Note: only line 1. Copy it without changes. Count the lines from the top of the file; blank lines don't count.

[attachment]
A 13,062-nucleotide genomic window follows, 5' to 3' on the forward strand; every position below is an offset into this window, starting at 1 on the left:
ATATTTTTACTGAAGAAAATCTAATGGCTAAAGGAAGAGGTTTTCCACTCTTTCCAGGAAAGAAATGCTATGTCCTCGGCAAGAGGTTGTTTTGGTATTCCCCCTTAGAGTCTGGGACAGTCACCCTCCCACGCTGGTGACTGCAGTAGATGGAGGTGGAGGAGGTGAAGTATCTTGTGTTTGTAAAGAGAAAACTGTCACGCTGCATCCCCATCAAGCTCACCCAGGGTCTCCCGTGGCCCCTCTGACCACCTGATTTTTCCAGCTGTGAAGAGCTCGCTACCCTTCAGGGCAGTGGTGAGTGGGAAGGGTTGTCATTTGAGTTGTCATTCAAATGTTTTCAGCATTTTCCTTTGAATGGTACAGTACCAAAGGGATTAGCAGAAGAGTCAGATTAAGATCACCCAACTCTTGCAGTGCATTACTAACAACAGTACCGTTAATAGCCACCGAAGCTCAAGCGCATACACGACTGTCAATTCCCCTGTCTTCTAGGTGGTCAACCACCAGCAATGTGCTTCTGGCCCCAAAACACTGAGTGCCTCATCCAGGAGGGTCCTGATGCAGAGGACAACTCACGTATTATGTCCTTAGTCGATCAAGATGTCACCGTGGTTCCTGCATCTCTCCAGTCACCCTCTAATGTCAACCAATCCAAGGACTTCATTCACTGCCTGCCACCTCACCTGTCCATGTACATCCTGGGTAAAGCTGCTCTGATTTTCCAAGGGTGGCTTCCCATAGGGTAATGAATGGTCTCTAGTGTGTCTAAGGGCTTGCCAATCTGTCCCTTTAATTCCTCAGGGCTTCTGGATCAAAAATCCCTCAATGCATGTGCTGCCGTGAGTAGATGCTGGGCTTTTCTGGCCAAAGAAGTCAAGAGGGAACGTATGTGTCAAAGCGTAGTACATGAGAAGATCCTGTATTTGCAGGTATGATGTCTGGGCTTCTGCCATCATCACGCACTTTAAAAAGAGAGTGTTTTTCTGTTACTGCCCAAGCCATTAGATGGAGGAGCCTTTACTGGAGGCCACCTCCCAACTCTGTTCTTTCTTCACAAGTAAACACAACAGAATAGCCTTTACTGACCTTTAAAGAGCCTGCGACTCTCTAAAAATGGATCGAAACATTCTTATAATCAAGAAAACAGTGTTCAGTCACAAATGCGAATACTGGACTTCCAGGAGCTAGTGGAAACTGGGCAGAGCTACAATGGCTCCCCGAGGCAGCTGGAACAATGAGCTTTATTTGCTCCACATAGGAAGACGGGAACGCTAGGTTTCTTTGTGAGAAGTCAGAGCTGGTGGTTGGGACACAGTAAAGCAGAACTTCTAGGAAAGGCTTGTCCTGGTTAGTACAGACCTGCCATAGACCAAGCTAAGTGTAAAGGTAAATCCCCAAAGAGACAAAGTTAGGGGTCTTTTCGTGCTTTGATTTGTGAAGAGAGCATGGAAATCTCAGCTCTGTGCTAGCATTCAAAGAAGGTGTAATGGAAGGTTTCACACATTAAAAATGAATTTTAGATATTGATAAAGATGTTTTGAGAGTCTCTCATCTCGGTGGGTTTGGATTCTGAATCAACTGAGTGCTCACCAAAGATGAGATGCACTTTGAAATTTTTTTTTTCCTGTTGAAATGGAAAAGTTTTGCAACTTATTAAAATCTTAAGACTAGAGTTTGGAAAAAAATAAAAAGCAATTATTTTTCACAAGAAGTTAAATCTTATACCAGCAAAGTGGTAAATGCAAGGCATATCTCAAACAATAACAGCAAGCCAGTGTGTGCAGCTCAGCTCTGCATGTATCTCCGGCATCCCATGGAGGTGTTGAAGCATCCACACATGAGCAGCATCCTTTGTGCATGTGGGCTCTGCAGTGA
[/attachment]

A 13,062-nucleotide genomic window follows, 5' to 3' on the forward strand; every position below is an offset into this window, starting at 1 on the left: